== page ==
Did you know that at the end of his illustrious career Ellery Queen retired to Italy, got married and sired a son? And that ‘Queen’ was not his real name, even in the fictional sense? Well, this is the information provided by JJ McCue in his foreword to the first ‘Queen’ novel, The Roman Hat Mystery (1929). I was reminded of all this while reading Face to Face, written some 40 years later. One of the last books in the series, it sees the unexpected return of JJ, a character too clearly in the Van Dine vein (sic) so dropped after Halfway House in 1936. In addition, the book also features references to the Roman Theater and takes its title from Queen’s trademark, a dying clue. Which is to say that Face to Face can have valedictory feel to it …
The 2012 Alphabet of Crime community meme over at Kerrie’s Mysteries in Paradise blog continues this week with the letter F. As part of my contribution I offer the following review of a late but great novel in the Ellery Queen series by its creators, Frederic Dannay and Manfred Lee that finds the maestro, his Inspector father, Sergeant Velie, Doc Prouty and one JJ McCue in fine acrostic form. F is also for ‘Friday’s Forgotten Book’, this week hosted by Todd Mason over at Sweet Freedom.
Readers may have to forgive a certain amount of adolescent emotion as I write this brief review because this was the first Ellery Queen book I ever read – and I still think it’s a great read. I picked it up in June 1983 when it was republished (in Italy) by the Mondadori group’s ‘Classici del Giallo’ imprint under the title ‘Ellery Queen e la parola chiave’ (literally EQ ‘and the key word’). I can tie my enormous affection and love of the Queen style and characters directly to that reading experience – had I picked up a different book in the series, things might have turned out differently perhaps. But I was 14 and impressionable and just starting to fall in love with the traditional whodunit. What I didn’t know, at the time, was that this was (apparently) the first of the books in nearly 10 years to have been written without the use of a ghost writer and was thus the first bona-fide collaboration between Frederic Dannay and Manfred Lee. The two cousins had collaborated closely and fractiously since the 20s but Lee started suffering from writer’s block in the late 50s, so when Dannay started plotting new adventures, he got the likes of Theodore Sturgeon and Avram Davidson to flesh these out, starting with The Player on the Other Side (1962). Lee did some editorial work on these and oversaw the paperback originals published under the Queen name but not featuring the character, which were instead written by the likes of Richard Deming, Fletcher Flora, Talmage Powell and Jack Vance.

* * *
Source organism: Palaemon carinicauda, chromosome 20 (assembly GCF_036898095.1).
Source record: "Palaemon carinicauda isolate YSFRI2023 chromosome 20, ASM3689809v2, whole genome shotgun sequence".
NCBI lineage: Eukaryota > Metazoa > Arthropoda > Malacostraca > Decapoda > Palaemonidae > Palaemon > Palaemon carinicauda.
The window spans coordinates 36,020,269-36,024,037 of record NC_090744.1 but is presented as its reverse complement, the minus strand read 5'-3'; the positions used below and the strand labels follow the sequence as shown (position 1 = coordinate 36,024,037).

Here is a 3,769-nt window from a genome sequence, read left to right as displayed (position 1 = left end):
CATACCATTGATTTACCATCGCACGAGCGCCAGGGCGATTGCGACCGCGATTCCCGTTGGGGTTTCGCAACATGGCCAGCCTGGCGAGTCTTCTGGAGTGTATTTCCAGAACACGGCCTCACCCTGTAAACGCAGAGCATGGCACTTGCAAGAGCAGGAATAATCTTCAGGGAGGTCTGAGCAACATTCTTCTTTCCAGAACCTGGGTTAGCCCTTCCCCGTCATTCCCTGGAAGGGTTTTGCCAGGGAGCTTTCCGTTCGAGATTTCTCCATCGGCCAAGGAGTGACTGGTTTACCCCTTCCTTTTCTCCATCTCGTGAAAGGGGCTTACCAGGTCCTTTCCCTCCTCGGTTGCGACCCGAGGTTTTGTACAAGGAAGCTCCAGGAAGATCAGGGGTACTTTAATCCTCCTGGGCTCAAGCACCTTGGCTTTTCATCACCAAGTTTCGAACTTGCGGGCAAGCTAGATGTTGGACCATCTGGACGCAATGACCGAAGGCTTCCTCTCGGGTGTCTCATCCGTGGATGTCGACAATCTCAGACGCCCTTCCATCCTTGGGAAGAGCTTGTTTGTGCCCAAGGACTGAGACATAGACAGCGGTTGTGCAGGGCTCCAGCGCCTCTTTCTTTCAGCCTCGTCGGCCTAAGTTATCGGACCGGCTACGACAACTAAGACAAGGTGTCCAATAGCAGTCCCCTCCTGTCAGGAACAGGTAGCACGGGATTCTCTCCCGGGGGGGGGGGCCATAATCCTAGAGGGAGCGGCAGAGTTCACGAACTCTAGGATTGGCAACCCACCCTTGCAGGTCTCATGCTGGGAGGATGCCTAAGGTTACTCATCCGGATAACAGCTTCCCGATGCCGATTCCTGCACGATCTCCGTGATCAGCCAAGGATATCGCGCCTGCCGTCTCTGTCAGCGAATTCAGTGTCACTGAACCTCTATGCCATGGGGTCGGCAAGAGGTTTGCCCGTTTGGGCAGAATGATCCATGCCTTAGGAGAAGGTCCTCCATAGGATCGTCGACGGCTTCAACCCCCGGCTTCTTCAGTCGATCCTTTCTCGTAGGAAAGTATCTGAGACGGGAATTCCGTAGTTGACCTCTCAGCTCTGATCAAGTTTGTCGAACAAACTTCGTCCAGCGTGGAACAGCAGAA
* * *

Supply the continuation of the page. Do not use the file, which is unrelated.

“Ellery remembered Glory Guild … even the memory of her voice sufficed to tickle his giblets.”